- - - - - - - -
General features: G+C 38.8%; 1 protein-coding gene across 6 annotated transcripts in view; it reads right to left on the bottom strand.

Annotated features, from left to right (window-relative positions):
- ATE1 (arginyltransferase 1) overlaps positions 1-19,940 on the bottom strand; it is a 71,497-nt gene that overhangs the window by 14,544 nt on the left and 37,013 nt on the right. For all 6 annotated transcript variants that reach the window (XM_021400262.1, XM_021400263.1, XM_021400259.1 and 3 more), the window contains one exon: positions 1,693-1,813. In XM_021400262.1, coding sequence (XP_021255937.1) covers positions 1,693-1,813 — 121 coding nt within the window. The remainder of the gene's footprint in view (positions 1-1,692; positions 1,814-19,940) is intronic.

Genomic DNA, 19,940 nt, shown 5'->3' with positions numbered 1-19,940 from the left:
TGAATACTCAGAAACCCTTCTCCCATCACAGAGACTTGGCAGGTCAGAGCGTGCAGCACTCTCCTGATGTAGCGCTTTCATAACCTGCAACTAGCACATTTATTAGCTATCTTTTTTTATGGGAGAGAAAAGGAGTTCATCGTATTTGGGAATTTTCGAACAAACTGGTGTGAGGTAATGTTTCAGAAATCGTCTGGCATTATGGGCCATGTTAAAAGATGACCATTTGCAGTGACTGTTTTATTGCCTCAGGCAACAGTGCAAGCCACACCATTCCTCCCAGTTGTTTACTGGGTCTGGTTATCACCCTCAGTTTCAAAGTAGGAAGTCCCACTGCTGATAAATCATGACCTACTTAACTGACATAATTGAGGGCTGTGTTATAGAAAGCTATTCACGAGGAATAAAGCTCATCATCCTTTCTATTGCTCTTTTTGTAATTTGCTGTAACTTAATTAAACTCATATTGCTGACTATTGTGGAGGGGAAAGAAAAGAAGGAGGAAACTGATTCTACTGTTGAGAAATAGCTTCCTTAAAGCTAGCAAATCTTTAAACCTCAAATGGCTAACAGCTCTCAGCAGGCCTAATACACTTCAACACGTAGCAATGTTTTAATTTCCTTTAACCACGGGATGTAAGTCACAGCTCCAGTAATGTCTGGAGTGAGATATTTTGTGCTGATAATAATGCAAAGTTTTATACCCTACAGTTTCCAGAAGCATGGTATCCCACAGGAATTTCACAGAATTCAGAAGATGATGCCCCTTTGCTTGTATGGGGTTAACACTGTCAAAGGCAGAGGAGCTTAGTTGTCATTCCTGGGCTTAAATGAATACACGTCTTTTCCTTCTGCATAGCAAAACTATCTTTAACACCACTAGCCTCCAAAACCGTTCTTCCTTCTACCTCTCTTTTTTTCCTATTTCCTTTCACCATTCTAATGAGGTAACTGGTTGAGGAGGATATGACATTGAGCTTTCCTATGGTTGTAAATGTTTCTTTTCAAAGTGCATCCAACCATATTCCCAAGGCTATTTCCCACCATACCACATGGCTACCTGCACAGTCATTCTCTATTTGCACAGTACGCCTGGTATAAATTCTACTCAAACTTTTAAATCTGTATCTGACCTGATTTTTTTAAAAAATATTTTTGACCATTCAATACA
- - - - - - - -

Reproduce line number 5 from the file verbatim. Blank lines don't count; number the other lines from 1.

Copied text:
TGAATACTCAGAAACCCTTCTCCCATCACAGAGACTTGGCAGGTCAGAGCGTGCAGCACTCTCCTGATGTAGCGCTTTCATAACCTGCAACTAGCACATTTATTAGCTATCTTTTTTTATGGGAGAGAAAAGGAGTTCATCGTATTTGGGAATTTTCGAACAAACTGGTGTGAGGTAATGTTTCAGAAATCGTCTGGCATTATGGGCCATGTTAAAAGATGACCATTTGCAGTGACTGTTTTATTGCCTCAGGCAACAGTGCAAGCCACACCATTCCTCCCAGTTGTTTACTGGGTCTGGTTATCACCCTCAGTTTCAAAGTAGGAAGTCCCACTGCTGATAAATCATGACCTACTTAACTGACATAATTGAGGGCTGTGTTATAGAAAGCTATTCACGAGGAATAAAGCTCATCATCCTTTCTATTGCTCTTTTTGTAATTTGCTGTAACTTAATTAAACTCATATTGCTGACTATTGTGGAGGGGAAAGAAAAGAAGGAGGAAACTGATTCTACTGTTGAGAAATAGCTTCCTTAAAGCTAGCAAATCTTTAAACCTCAAATGGCTAACAGCTCTCAGCAGGCCTAATACACTTCAACACGTAGCAATGTTTTAATTTCCTTTAACCACGGGATGTAAGTCACAGCTCCAGTAATGTCTGGAGTGAGATATTTTGTGCTGATAATAATGCAAAGTTTTATACCCTACAGTTTCCAGAAGCATGGTATCCCACAGGAATTTCACAGAATTCAGAAGATGATGCCCCTTTGCTTGTATGGGGTTAACACTGTCAAAGGCAGAGGAGCTTAGTTGTCATTCCTGGGCTTAAATGAATACACGTCTTTTCCTTCTGCATAGCAAAACTATCTTTAACACCACTAGCCTCCAAAACCGTTCTTCCTTCTACCTCTCTTTTTTTCCTATTTCCTTTCACCATTCTAATGAGGTAACTGGTTGAGGAGGATATGACATTGAGCTTTCCTATGGTTGTAAATGTTTCTTTTCAAAGTGCATCCAACCATATTCCCAAGGCTATTTCCCACCATACCACATGGCTACCTGCACAGTCATTCTCTATTTGCACAGTACGCCTGGTATAAATTCTACTCAAACTTTTAAATCTGTATCTGACCTGATTTTTTTAAAAAATATTTTTGACCATTCAATACA